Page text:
30. June 2020 | Press releases:

Watching the Brain of Zebrafish at Work Scientists Combine Microtechnology With Light Sheet Microscopy

The brain of an adult human consists of 86 billion nerve cells. The brain of zebrafish larvae is simpler, but still consists of about 100,000 nerve cells. The larvae, which are five millimetres in size, are almost transparent so that their brain can be observed using high-resolution microscopy. However, the images become blurred as soon as the fish moves. In an interdisciplinary project, scientists in the research focus “Infection and Therapeutics” at Technische Universität Braunschweig developed a sort of parking garage for zebrafish larvae combined with high-resolution microscopy. The paper on the project has now been published in the journal Communications Biology.

In order to better examine and understand the brains of zebrafish, Dr. Kai Mattern and Professor Andreas Dietzel from the Institute of Microtechnology (IMT) developed a tiny parking garage with a counter-current system. Here the animals can be held in water for a short time. What is special about this chamber is that it is made entirely of optically high-quality glass. The scientists removed this glass layer by layer with an ultra-short pulse laser. As “micro-sculptors”, they engraved not only chambers but also tiny flow channels into the inside of the glass. These flow channels, through which water flows, hold the fish in position and can also provide flow stimuli.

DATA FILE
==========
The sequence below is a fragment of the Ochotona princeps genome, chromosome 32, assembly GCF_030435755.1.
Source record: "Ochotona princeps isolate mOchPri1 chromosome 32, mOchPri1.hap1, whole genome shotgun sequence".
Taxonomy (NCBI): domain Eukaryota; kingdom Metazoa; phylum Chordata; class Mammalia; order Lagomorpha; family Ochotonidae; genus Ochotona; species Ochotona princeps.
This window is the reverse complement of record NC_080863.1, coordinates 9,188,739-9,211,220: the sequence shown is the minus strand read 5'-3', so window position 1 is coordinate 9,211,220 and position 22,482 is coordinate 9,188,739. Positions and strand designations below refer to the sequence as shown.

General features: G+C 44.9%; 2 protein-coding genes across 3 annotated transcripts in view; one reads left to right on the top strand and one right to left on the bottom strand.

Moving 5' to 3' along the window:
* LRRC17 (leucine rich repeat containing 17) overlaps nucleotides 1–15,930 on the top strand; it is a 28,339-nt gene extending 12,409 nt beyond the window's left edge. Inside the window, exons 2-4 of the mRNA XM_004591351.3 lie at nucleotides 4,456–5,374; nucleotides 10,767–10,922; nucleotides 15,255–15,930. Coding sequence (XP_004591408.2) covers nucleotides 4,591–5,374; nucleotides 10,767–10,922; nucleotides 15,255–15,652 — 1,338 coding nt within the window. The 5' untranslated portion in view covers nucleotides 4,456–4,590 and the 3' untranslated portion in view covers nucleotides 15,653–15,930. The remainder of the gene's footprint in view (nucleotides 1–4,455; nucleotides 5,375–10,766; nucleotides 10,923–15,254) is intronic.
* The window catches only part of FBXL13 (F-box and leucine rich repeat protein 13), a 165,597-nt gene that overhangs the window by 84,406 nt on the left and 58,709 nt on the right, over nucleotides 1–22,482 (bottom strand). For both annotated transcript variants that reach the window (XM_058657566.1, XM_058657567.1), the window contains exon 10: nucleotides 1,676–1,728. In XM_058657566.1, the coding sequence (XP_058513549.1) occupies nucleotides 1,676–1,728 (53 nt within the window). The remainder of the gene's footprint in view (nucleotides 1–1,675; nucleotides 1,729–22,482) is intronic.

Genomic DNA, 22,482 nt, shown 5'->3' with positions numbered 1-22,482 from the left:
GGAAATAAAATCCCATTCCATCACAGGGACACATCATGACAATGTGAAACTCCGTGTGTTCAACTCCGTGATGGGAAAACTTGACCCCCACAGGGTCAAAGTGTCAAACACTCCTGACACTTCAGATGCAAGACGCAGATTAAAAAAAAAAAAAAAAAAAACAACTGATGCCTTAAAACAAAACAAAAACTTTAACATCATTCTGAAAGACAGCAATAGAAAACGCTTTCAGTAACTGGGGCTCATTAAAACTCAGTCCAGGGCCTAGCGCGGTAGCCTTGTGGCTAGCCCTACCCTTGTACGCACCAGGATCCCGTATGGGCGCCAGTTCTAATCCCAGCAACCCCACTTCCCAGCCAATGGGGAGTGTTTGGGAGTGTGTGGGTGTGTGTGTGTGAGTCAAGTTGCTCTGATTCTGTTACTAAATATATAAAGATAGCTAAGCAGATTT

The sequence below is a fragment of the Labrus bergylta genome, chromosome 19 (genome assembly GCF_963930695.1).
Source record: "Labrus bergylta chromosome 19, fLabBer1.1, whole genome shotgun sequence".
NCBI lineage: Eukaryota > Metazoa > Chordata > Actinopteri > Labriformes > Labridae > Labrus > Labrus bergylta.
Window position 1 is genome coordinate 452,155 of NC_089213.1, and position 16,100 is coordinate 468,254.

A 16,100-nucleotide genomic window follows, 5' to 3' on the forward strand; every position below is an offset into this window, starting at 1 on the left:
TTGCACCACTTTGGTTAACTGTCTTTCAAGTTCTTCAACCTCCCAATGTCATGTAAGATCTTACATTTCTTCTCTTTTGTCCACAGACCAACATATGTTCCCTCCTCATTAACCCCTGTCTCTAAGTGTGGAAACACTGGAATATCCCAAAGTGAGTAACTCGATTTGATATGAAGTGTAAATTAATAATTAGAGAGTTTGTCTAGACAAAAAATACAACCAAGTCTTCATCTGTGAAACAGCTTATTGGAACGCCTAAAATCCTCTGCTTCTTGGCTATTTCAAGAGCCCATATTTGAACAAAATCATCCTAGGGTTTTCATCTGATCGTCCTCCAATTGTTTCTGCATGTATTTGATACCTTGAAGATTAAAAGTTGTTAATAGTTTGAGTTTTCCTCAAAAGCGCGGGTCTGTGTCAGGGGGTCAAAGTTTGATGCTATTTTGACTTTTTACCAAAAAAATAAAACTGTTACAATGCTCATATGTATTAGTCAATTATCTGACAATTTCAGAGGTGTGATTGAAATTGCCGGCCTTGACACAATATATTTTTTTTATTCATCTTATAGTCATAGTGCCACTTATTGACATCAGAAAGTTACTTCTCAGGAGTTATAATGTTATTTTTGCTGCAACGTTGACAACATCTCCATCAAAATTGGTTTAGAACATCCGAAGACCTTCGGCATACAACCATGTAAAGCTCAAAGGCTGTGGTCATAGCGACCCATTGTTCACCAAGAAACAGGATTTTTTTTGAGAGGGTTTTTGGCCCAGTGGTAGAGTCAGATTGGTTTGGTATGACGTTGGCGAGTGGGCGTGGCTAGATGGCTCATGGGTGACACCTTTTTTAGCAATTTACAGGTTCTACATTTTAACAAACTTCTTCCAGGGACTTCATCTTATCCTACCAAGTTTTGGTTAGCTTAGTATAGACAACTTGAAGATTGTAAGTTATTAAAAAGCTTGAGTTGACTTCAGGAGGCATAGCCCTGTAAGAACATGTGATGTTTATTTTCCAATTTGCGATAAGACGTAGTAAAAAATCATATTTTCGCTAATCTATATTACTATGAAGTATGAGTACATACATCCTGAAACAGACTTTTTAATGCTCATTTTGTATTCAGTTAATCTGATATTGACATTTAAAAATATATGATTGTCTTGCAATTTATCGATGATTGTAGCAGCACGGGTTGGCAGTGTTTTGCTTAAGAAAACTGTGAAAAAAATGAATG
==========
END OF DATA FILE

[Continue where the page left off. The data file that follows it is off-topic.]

In the future it will be possible, for example, to study the activity of nerve cells during the administration of different drugs. Following such tests, the fish can then be set free again by reversing the flow of liquid and swim back into the aquarium. Many work steps were required before the finished chamber was ready: “Many flow profiles had to be simulated and many chambers had to be engraved until everything would fit. We call the finished chamber the ‘NeuroExaminer’,” say the microfluidicists.

Watching the brain at work

NeuroExaminer – the name of the chamber is the agenda for the daily research of the two neurobiologists Dr. Jakob von Trotha and Professor Reinhard Köster from the Department of Cellular and Molecular Neurobiology. They are looking to visualise and understand the activity of the nerve cells of zebrafish. The animals carry a gene that produces a dye in all nerve cells. Whenever the nerve cells are active and communicate with other cells, a short flash of fluorescent light is generated. The challenge is to simultaneously record all the nerve cells of the entire brain of the fish at a high rate of temporal repetition.

To achieve this, Jakob von Trotha has combined the NeuroExaminer with a light sheet microscopy method. A laser beam that has been expanded into a plane illuminates successively superimposed tissue layers of the brain. Within three seconds, a three-dimensional image of the activity state of the entire brain is generated in which every single nerve cell can be reconstructed.

Neural thunderstorms

The fish in the NeuroExaminer do not receive any stimuli yet. “We’re currently watching the fish during their spontaneous brain activity,” says neurobiologist Jakob von Trotha. “But even here it is very impressive to see which neuronal storms are already raging through the brain in a resting situation.”

The interdisciplinary interplay of microfluidics, imaging and neurogenetics is exemplary for the close cooperation at the TU Braunschweig across subject boundaries. In order to further develop the project together and then use stimuli, the scientists recently acquired 500,000 euros in funding from the German Research Foundation (DFG).

“Perhaps soon we will even be able to watch the fish think, or at least understand how information is processed in the brain. However, the NeuroExaminer not only enables basic research. In future, we might also be able to characterise known drugs and possibly even identify new active substances,” said Professor Reinhard Köster.